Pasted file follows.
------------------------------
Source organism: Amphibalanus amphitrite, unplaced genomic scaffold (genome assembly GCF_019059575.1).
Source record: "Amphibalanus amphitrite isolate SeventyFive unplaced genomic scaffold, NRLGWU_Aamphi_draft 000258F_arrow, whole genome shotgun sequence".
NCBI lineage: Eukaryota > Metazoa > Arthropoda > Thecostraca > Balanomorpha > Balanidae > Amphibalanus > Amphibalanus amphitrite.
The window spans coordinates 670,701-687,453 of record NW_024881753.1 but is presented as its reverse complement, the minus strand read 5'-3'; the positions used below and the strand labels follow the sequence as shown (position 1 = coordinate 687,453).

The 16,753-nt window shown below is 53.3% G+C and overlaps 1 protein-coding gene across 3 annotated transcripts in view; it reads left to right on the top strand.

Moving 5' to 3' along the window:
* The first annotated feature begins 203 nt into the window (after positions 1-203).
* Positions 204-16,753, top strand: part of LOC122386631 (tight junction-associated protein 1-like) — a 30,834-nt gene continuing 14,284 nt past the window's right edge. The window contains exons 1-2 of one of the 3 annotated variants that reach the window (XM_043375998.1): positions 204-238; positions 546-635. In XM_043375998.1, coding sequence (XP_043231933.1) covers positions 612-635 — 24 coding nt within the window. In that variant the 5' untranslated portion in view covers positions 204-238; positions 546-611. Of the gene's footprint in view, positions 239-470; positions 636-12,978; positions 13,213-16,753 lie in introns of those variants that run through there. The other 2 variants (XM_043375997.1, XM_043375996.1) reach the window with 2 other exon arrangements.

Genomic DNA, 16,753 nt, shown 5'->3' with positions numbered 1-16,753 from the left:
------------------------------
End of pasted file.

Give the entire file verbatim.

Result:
Source organism: Amphibalanus amphitrite, unplaced genomic scaffold (genome assembly GCF_019059575.1).
Source record: "Amphibalanus amphitrite isolate SeventyFive unplaced genomic scaffold, NRLGWU_Aamphi_draft 000258F_arrow, whole genome shotgun sequence".
NCBI lineage: Eukaryota > Metazoa > Arthropoda > Thecostraca > Balanomorpha > Balanidae > Amphibalanus > Amphibalanus amphitrite.
The window spans coordinates 670,701-687,453 of record NW_024881753.1 but is presented as its reverse complement, the minus strand read 5'-3'; the positions used below and the strand labels follow the sequence as shown (position 1 = coordinate 687,453).

The 16,753-nt window shown below is 53.3% G+C and overlaps 1 protein-coding gene across 3 annotated transcripts in view; it reads left to right on the top strand.

Moving 5' to 3' along the window:
* The first annotated feature begins 203 nt into the window (after positions 1-203).
* Positions 204-16,753, top strand: part of LOC122386631 (tight junction-associated protein 1-like) — a 30,834-nt gene continuing 14,284 nt past the window's right edge. The window contains exons 1-2 of one of the 3 annotated variants that reach the window (XM_043375998.1): positions 204-238; positions 546-635. In XM_043375998.1, coding sequence (XP_043231933.1) covers positions 612-635 — 24 coding nt within the window. In that variant the 5' untranslated portion in view covers positions 204-238; positions 546-611. Of the gene's footprint in view, positions 239-470; positions 636-12,978; positions 13,213-16,753 lie in introns of those variants that run through there. The other 2 variants (XM_043375997.1, XM_043375996.1) reach the window with 2 other exon arrangements.

Genomic DNA, 16,753 nt, shown 5'->3' with positions numbered 1-16,753 from the left: